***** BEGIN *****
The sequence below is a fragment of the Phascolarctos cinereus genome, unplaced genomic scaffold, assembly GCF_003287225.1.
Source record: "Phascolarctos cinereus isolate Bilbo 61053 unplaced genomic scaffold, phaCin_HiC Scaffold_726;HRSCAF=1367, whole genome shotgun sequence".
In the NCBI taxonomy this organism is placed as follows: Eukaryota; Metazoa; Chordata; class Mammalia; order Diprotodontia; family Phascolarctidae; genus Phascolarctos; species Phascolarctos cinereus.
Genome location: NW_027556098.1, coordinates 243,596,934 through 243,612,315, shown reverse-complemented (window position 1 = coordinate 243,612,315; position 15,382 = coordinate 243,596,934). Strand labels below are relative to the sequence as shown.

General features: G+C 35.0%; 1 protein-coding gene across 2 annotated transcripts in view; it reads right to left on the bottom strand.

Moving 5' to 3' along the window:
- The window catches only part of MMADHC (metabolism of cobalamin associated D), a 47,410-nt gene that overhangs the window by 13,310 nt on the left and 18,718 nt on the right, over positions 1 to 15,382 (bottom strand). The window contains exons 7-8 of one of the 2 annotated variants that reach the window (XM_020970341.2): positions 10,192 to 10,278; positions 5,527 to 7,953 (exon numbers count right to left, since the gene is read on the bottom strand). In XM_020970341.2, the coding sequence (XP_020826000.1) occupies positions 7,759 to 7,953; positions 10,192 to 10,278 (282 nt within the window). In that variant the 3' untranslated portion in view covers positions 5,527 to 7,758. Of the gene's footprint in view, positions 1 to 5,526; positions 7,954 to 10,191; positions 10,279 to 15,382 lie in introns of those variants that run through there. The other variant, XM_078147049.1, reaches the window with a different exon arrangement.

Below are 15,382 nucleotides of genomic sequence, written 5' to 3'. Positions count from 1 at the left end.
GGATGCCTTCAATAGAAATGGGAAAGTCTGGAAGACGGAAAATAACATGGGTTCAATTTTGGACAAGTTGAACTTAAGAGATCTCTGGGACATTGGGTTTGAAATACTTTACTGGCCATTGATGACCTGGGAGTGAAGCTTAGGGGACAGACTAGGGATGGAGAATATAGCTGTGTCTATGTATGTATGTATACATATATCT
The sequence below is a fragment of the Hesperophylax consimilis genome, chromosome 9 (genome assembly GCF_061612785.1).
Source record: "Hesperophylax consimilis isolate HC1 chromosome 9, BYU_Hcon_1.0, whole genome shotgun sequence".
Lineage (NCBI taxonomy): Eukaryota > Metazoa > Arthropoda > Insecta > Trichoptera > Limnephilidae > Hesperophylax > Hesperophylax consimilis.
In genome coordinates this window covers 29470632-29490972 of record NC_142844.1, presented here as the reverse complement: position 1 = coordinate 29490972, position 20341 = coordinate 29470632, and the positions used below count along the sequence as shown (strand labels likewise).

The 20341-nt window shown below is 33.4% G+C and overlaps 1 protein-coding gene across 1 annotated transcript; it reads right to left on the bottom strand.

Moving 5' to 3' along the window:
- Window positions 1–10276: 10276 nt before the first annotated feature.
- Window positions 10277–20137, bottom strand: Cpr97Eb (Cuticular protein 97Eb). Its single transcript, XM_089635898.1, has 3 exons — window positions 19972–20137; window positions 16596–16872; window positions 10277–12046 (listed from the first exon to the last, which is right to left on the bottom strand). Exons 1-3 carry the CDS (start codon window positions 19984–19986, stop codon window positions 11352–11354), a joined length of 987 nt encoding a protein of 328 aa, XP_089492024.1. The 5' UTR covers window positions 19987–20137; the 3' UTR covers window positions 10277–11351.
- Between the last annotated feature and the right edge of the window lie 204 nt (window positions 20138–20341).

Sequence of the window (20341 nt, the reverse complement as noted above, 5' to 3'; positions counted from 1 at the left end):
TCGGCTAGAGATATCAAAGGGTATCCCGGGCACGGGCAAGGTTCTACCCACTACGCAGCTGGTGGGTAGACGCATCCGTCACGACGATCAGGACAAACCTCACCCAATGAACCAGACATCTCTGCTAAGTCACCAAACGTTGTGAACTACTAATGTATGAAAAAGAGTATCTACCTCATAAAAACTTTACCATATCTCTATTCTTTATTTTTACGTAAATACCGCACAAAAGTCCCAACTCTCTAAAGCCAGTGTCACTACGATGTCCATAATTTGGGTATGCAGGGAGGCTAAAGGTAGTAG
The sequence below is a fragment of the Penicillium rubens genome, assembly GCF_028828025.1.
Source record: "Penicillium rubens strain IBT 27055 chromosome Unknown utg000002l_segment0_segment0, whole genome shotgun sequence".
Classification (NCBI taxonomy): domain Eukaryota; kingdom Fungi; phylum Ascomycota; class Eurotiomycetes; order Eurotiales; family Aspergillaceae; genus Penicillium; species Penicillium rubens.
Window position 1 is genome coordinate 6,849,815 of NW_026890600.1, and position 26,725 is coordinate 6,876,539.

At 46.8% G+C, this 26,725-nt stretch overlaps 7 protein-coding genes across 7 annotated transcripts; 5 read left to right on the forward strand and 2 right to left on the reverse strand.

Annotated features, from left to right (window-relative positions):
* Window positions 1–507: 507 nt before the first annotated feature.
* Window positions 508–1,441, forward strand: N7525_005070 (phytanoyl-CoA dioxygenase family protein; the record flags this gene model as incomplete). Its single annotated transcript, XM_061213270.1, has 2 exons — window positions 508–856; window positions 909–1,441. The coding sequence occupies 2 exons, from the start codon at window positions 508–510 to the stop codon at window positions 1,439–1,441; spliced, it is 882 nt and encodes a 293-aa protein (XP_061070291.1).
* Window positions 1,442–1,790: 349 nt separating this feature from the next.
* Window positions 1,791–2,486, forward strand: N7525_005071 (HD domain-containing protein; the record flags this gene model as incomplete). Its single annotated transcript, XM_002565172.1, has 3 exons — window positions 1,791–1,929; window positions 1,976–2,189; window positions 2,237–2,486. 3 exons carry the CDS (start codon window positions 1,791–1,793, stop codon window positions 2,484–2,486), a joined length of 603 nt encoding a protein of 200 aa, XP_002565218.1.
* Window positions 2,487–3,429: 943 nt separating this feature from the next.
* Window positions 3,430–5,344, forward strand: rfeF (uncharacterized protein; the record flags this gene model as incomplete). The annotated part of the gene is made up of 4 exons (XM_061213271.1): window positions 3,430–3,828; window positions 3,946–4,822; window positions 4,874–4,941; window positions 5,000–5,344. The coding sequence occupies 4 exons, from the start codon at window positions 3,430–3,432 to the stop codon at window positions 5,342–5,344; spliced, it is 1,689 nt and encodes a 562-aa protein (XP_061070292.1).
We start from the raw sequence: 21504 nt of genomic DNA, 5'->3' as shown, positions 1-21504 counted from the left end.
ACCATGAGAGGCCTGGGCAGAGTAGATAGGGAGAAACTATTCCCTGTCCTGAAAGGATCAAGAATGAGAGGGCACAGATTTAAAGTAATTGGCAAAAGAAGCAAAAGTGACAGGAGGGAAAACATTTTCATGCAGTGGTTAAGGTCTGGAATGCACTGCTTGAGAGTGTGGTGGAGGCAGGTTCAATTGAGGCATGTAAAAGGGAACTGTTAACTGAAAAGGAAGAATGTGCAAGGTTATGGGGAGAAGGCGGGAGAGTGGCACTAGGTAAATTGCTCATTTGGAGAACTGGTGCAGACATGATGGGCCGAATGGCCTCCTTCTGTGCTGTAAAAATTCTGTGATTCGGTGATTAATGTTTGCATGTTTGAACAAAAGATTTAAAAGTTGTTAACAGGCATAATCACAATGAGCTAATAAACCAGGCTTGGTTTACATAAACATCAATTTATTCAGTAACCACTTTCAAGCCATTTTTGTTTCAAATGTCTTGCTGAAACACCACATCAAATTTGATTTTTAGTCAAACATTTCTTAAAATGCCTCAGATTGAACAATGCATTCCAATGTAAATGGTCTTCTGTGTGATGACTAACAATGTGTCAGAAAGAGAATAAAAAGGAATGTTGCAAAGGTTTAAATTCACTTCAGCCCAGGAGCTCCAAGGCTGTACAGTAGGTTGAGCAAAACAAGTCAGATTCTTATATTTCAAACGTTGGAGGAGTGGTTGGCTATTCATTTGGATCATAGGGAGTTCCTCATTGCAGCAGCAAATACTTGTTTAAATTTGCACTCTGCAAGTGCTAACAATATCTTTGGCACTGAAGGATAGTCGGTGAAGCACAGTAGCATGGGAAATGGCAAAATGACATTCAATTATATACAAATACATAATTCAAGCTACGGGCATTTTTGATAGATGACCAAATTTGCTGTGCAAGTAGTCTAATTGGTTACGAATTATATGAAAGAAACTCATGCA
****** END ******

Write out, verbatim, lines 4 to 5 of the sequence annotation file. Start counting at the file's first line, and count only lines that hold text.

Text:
Genome location: NW_027556098.1, coordinates 243,596,934 through 243,612,315, shown reverse-complemented (window position 1 = coordinate 243,612,315; position 15,382 = coordinate 243,596,934). Strand labels below are relative to the sequence as shown.

General features: G+C 35.0%; 1 protein-coding gene across 2 annotated transcripts in view; it reads right to left on the bottom strand.